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Crafting a Business Apology

As this is being written, the airwaves are rife with apology spots from Wells Fargo, Facebook and Uber. Each company is begging forgiveness for past transgressions and promising to do better going forward. If you ever find yourself in a similar situation—or have already found yourself in one (which is likely why you searched this topic), here’s how to go about crafting a business apology.

Gather All of the Facts

As soon as you learn of the issue, do everything you can to get all of the facts surrounding the situation. It’s important to say nothing until you’ve completed this vital step. With that said, you have to make every effort to accomplish this as quickly as possible. You don’t want to give the problem time to metastasize into something uncontrollable. With all of the facts in hand, you can craft a more complete apology.

Own It

“I admit it, I made a mistake, it was mea culpa…”

First and foremost, you must express sincere contrition. Admit to the mistake in a respectful and polite manner. Your message should also be succinct and to the point. Choose your words carefully and do not come across as sounding defensive. Bare your soul in the hopes for forgiveness. People are loath to forgive those who seem arrogant or appear to be shifting blame. Take full responsibility and outline the steps you have taken to eliminate the possibility of a recurrence.

Make the Apology Fast, Personal and Real

Again, when a situation for which you must apologize occurs, time is usually not on your side. Once people know what you’ve done, they’re looking to see how you respond and will judge that response. Among other things, they’ll be looking to see how soon you came out with the apology. They will also note how intimate it is and how genuine it seems. Whatever else you say, the words “sorry” and “regret” should make an appearance in your statement.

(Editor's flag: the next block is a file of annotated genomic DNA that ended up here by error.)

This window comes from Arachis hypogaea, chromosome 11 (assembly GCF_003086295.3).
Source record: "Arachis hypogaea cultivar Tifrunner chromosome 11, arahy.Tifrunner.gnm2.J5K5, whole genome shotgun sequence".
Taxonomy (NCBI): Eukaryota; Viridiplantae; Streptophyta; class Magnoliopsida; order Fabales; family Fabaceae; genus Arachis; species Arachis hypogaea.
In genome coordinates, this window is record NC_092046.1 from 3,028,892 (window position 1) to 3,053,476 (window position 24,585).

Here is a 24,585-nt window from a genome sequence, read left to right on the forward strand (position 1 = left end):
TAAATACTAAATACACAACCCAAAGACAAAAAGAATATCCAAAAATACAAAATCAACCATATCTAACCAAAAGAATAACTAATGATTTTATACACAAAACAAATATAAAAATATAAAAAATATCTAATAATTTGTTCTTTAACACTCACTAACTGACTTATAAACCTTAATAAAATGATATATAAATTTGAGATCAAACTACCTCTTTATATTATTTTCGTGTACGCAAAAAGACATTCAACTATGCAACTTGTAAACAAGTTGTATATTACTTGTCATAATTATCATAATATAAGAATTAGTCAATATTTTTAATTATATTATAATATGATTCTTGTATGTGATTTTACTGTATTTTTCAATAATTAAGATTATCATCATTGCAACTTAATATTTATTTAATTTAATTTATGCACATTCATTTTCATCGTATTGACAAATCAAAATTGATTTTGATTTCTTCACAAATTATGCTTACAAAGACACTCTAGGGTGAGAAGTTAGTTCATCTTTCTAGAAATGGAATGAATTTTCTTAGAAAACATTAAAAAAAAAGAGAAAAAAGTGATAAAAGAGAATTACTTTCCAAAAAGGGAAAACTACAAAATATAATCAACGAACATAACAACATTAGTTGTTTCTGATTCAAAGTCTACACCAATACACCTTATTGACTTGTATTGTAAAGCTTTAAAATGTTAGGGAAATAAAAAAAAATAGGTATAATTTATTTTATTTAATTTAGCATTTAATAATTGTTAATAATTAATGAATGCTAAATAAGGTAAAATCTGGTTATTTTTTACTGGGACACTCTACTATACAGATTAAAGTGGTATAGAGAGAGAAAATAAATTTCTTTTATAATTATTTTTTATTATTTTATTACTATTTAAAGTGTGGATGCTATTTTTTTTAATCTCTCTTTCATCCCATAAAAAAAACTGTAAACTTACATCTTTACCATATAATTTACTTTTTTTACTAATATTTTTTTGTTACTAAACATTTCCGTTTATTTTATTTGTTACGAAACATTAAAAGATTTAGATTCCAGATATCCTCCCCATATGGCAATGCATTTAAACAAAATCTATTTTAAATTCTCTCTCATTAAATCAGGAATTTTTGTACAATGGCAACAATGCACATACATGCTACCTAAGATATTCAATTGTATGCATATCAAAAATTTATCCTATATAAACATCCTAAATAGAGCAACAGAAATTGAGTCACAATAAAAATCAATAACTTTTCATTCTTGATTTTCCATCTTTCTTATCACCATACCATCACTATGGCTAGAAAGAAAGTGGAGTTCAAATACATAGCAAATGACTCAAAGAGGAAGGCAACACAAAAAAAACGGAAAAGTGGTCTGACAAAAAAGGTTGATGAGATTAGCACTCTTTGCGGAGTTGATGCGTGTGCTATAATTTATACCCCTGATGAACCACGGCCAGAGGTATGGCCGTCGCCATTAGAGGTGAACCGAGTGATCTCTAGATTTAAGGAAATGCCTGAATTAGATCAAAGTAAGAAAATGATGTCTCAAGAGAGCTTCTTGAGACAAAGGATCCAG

Do Not Say—Under Any Circumstances…

Any statement that takes the form of “but” pretty much cancels out everything you say prior to the appearance of that word.  

“Yes, we’re really sorry this happened, but—“

There goes sincerity right out of the window.

It’s OK to say why something happened, but don’t frame it as an excuse. Excuses have no place in an apology. You’re either sorry, or you’re not—there’s no in-between.

Whether you’re selling ebooks, cosmetics, electronics or furniture, if you want to put the situation behind you and get on with the rebuilding of your relationship with your customer, own your faux pas and move forward.

Other Words to Avoid

“If I—“. “I may have—“, “It might—“

The words if, may and might say you aren’t taking ownership of the situation. Instead, you’re ascribing the problem to the way the person who was wronged feels about what happened.

Similarly, the phrase “that you” also shifts the blame to the offended party.

Saying, “I’m sorry that you feel—“ isn’t apologizing for what you did wrong. It’s saying you’re sorry the person feels wronged. This will be interpreted to mean you feel you did nothing for which you really need offer an apology. The injured party is being overly sensitive.

Finally, while this is indeed an article about crafting a business apology, you should also avoid using the word “apologize”. It, too, can serve to distance you from the situation. If you screwed up and people were affected, just say I’m sorry—period.

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